Cholera cases confirmed in Haiti's capital


Nov 9, 2010 (CIDRAP News) – Amid reports of the first cholera confirmations in Haiti's capital, Port-au-Prince, the Pan American Health Organization (PAHO) said today it expects cases to surge over the coming days due to widespread hurricane flooding.

At a press conference today, Dr Jon Andrus, PAHO's deputy director, said that although the impact of Hurricane Tomas wasn't as severe as originally predicted, flooding and mudslides from the storm have pushed rivers over their banks, likely contributing to the further spread of cholera. In a situation report yesterday, PAHO also said population movements due to storm evacuations could further raise the risk of disease spread.

"Cholera is a complex public health emergency under any circumstances, and certainly in Haiti, the hemisphere's poorest country, the problem is even more complex," he told reporters, noting that initial assessments suggest that Haiti's agricultural sector took the hardest hit, with flooded fields and major livestock and crop losses.

The most recent numbers yesterday from Haiti's health ministry are more than 9,100 hospitalized cases and 583 deaths. The case total includes 73 reported from Port-au-Prince. Health authorities have feared cholera's spread to the capital, where hundreds of thousands are living in crowded tent cities amid rubble from a January earthquake.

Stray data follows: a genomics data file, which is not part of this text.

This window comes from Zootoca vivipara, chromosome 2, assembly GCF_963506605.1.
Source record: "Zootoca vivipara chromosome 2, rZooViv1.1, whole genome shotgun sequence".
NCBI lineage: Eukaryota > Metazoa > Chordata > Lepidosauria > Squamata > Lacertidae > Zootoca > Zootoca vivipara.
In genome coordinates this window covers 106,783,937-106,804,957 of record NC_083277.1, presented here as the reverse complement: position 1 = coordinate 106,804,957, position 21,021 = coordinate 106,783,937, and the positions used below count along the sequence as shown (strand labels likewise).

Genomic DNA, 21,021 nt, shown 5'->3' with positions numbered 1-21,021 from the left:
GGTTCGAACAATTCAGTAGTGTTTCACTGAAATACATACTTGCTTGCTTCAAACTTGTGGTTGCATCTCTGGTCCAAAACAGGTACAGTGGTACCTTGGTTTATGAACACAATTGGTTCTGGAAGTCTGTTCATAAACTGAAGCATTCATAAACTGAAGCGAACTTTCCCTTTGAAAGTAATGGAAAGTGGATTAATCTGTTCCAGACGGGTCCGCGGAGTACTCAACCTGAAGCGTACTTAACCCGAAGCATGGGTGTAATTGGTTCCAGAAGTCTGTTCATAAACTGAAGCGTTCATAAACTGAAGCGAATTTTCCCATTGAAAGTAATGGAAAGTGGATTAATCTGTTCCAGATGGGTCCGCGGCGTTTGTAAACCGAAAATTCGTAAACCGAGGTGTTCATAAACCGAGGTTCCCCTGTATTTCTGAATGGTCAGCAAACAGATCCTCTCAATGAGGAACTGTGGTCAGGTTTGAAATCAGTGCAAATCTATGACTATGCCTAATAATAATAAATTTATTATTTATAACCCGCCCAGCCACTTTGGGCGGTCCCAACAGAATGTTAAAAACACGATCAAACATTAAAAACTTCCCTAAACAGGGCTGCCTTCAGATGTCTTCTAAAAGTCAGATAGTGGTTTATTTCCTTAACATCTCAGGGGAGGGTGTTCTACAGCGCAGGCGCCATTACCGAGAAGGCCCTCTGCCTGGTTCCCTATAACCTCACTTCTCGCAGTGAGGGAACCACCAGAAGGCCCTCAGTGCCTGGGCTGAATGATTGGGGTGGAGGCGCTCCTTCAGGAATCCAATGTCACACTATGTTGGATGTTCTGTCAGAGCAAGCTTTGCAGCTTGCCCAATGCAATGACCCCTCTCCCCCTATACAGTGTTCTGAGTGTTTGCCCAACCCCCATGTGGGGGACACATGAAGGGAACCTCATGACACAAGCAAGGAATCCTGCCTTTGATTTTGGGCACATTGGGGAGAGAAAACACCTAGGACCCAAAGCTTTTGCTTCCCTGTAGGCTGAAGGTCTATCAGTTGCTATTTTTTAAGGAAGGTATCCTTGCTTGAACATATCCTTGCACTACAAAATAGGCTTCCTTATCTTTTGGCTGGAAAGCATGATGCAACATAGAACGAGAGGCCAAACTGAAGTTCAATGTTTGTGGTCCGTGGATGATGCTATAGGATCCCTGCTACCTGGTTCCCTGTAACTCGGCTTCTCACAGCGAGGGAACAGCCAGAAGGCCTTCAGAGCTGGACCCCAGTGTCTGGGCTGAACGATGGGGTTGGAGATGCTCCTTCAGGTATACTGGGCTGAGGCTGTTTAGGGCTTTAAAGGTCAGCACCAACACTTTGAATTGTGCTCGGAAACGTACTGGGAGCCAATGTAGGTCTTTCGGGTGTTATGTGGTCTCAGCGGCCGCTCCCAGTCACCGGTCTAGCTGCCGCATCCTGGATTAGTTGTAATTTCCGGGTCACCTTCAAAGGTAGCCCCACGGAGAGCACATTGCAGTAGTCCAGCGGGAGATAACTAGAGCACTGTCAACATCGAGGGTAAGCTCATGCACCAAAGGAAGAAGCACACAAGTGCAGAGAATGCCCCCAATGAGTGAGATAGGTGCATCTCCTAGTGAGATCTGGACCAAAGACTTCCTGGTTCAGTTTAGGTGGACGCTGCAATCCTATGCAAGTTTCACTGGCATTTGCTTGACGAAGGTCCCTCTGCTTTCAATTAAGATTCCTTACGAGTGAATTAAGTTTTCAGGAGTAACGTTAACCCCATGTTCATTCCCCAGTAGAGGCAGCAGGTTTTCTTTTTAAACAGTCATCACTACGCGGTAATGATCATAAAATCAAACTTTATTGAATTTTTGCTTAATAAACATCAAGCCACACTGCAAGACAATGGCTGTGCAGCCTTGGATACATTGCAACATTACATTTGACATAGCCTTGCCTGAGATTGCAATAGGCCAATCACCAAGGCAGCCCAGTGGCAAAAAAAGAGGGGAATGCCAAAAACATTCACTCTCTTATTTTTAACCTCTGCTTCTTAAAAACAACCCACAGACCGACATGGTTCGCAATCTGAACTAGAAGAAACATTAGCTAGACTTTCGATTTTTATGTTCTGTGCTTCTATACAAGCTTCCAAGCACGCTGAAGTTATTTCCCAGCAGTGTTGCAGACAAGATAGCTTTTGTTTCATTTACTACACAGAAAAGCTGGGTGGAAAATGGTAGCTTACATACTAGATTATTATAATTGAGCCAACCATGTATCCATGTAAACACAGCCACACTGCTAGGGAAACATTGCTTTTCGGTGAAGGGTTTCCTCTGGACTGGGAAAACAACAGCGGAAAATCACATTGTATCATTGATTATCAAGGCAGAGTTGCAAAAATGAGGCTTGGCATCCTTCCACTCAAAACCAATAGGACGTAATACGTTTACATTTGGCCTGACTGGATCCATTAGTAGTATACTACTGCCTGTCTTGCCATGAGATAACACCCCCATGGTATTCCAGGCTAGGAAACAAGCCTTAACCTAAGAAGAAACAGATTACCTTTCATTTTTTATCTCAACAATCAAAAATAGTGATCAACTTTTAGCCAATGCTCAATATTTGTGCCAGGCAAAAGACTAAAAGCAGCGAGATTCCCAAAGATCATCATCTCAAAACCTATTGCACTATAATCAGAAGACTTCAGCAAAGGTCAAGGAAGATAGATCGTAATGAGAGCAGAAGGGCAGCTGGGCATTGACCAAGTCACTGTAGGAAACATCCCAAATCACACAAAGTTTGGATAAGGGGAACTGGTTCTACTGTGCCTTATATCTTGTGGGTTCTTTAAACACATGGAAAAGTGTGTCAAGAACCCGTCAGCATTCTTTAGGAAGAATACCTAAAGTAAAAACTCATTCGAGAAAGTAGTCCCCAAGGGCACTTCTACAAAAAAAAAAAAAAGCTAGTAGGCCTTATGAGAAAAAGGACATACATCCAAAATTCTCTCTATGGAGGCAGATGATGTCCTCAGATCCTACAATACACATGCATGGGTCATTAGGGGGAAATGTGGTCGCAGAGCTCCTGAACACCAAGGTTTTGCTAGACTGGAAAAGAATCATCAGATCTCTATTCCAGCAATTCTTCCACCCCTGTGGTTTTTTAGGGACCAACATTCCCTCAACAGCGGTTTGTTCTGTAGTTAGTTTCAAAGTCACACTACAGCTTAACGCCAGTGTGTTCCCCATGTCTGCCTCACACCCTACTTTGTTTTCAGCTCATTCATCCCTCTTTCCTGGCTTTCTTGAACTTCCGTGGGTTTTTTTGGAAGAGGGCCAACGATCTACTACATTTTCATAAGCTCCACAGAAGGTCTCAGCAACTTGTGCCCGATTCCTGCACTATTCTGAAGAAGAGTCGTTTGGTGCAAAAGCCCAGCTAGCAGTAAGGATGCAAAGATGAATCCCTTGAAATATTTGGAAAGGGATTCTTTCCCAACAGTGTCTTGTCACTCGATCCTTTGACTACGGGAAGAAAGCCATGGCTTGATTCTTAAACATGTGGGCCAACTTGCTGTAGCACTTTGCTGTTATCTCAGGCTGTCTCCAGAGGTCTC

Andrus warned reporters that they may hear different case numbers from different sources. The cholera outbreak has slowed the health ministry's progress in upgrading its surveillance system and has faced challenges integrating different case counts from different health providers throughout the country.

He added that PAHO has mobilized epidemiology experts to the area to improve reporting. "The case numbers are not as important as the underlying trends, and our top priority is treating the sick and preventing new cases," Andrus said.

Health officials predict that Haiti's cholera outbreak could last several years, as Peru's did in 1991, he said. Based on that pattern, cholera cases in Haiti could reach 270,000 before disease activity winds down.

Before the hurricane landfall PAHO pre-positioned cholera and other medical supplies in the southern and northern parts of the country, the capital, and in some of the hardest-hit disease areas, such as St Marc.

He said the United Nations peacekeeping mission in Haiti has said there is no reason to stall elections scheduled for Nov 28. Voting isn't expected to pose a cholera health hazard, Andrus added. "In fact, the health ministry is planning to use the occasion to disseminate prevention messages to the population. It will help prevent the spread of infection."

See also:

Nov 8 PAHO situation report

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